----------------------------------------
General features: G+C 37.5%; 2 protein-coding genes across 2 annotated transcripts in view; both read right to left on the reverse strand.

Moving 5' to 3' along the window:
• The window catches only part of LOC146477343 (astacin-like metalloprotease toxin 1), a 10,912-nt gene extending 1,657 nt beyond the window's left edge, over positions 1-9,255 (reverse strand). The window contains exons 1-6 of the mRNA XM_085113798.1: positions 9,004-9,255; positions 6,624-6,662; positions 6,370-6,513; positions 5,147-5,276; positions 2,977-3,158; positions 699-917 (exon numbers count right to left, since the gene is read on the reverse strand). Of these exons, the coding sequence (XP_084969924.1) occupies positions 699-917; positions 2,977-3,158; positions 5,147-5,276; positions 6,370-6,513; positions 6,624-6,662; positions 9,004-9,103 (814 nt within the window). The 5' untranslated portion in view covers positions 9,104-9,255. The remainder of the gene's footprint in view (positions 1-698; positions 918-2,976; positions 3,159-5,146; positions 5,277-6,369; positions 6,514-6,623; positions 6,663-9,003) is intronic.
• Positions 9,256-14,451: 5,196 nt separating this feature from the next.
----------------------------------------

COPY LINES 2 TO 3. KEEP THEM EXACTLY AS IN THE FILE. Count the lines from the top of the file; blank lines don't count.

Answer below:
Moving 5' to 3' along the window:
• The window catches only part of LOC146477343 (astacin-like metalloprotease toxin 1), a 10,912-nt gene extending 1,657 nt beyond the window's left edge, over positions 1-9,255 (reverse strand). The window contains exons 1-6 of the mRNA XM_085113798.1: positions 9,004-9,255; positions 6,624-6,662; positions 6,370-6,513; positions 5,147-5,276; positions 2,977-3,158; positions 699-917 (exon numbers count right to left, since the gene is read on the reverse strand). Of these exons, the coding sequence (XP_084969924.1) occupies positions 699-917; positions 2,977-3,158; positions 5,147-5,276; positions 6,370-6,513; positions 6,624-6,662; positions 9,004-9,103 (814 nt within the window). The 5' untranslated portion in view covers positions 9,104-9,255. The remainder of the gene's footprint in view (positions 1-698; positions 918-2,976; positions 3,159-5,146; positions 5,277-6,369; positions 6,514-6,623; positions 6,663-9,003) is intronic.